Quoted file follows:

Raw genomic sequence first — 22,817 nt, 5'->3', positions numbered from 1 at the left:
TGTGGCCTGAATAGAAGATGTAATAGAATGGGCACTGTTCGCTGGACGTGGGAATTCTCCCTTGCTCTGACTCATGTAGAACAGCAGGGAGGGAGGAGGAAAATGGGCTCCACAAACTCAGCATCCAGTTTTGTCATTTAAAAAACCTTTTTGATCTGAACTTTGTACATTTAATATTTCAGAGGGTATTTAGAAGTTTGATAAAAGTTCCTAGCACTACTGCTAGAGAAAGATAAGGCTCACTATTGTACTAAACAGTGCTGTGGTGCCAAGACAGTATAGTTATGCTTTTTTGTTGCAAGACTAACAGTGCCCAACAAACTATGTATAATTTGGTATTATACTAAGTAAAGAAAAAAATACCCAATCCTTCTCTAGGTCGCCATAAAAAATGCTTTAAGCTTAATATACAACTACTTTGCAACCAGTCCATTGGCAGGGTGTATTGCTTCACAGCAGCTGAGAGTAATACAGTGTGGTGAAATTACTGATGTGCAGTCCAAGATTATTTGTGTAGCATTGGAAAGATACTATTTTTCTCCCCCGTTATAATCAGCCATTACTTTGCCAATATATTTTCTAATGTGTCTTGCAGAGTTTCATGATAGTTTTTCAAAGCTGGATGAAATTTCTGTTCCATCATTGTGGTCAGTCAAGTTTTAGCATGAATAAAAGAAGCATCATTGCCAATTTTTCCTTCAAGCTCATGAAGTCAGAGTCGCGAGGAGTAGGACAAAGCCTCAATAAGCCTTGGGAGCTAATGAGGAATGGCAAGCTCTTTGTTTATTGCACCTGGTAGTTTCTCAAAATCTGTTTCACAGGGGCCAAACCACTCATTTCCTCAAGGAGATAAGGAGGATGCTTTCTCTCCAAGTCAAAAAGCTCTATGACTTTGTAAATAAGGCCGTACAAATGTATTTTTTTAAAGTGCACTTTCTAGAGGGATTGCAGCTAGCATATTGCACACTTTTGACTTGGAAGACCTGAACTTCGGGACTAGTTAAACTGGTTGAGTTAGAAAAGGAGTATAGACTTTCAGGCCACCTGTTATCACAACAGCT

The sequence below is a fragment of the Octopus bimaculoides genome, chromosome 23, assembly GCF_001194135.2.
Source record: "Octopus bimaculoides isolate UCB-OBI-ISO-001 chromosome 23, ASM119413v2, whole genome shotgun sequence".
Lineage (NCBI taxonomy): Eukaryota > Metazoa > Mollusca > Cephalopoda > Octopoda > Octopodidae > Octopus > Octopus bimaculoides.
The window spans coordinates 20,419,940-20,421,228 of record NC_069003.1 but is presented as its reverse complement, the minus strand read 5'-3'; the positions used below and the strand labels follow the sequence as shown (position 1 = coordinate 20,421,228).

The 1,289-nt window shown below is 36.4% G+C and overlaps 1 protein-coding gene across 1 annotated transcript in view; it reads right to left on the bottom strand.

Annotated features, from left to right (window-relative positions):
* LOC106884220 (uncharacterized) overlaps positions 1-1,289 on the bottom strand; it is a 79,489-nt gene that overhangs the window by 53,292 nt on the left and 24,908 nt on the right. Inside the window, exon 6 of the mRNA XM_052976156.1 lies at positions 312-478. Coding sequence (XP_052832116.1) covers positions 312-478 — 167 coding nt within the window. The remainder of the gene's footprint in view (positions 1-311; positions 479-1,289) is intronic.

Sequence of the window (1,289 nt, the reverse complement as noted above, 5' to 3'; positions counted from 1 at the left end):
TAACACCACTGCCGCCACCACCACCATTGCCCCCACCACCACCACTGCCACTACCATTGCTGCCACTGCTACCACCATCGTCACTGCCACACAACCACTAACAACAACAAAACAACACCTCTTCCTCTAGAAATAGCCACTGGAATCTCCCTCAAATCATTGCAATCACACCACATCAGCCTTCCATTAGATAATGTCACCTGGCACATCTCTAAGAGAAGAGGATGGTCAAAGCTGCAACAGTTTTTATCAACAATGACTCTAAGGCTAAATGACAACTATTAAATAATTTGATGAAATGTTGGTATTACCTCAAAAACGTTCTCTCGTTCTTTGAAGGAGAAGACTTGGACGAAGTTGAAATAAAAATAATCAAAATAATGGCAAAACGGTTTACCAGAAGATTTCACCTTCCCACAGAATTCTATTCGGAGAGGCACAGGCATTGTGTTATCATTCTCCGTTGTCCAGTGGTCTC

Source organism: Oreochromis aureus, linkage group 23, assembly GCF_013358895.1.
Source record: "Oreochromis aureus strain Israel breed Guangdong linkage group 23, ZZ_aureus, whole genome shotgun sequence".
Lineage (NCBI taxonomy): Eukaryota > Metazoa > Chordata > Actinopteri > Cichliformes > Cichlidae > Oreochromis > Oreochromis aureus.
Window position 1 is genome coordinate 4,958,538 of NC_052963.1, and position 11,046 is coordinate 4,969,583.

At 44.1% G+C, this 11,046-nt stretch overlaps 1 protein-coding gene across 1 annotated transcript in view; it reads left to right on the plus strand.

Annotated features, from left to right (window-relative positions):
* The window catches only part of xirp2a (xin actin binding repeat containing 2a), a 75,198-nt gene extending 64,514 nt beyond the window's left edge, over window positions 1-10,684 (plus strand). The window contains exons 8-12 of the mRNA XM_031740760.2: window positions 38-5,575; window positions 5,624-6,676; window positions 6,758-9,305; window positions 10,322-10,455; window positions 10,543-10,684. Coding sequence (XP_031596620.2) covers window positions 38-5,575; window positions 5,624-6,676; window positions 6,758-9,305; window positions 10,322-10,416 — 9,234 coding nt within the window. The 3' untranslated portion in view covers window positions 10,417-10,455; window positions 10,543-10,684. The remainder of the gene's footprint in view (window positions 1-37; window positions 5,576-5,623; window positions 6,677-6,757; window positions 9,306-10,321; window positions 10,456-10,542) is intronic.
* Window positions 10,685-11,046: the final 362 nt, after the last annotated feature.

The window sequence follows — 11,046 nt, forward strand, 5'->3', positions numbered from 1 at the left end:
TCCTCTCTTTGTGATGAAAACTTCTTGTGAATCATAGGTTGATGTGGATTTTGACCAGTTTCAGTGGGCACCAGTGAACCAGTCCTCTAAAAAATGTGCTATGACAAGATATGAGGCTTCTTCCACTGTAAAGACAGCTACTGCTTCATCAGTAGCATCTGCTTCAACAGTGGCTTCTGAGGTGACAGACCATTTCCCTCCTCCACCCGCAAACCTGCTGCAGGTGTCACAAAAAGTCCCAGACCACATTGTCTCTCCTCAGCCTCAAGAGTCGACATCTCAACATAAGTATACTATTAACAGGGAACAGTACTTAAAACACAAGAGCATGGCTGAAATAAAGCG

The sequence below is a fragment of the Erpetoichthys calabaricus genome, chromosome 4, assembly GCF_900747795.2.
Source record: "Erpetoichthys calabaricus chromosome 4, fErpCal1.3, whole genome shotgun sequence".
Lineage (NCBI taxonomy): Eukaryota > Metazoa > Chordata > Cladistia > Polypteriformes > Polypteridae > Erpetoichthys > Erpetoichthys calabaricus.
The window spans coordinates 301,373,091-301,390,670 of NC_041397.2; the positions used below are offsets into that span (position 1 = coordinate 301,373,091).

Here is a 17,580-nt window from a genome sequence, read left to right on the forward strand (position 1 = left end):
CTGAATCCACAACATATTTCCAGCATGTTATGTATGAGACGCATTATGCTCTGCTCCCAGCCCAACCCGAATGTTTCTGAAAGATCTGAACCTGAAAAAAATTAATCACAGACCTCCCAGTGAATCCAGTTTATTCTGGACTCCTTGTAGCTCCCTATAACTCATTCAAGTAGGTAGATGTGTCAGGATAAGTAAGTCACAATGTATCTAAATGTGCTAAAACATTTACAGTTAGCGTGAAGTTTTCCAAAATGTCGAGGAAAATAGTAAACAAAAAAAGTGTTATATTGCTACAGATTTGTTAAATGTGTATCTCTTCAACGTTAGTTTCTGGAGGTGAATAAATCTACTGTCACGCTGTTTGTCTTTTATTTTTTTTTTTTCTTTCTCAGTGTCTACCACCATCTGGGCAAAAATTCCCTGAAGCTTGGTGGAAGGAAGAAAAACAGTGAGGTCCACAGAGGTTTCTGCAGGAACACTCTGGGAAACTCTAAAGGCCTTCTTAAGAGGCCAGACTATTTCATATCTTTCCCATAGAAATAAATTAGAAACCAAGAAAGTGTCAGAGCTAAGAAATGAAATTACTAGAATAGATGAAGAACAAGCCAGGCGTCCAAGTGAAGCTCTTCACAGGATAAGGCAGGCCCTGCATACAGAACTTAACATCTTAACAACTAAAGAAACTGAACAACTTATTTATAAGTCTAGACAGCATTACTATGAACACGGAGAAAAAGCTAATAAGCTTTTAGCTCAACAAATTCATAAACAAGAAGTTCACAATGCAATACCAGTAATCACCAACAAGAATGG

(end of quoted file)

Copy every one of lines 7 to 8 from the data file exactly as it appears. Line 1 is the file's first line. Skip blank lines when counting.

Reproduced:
The 1,289-nt window shown below is 36.4% G+C and overlaps 1 protein-coding gene across 1 annotated transcript in view; it reads right to left on the bottom strand.

Annotated features, from left to right (window-relative positions):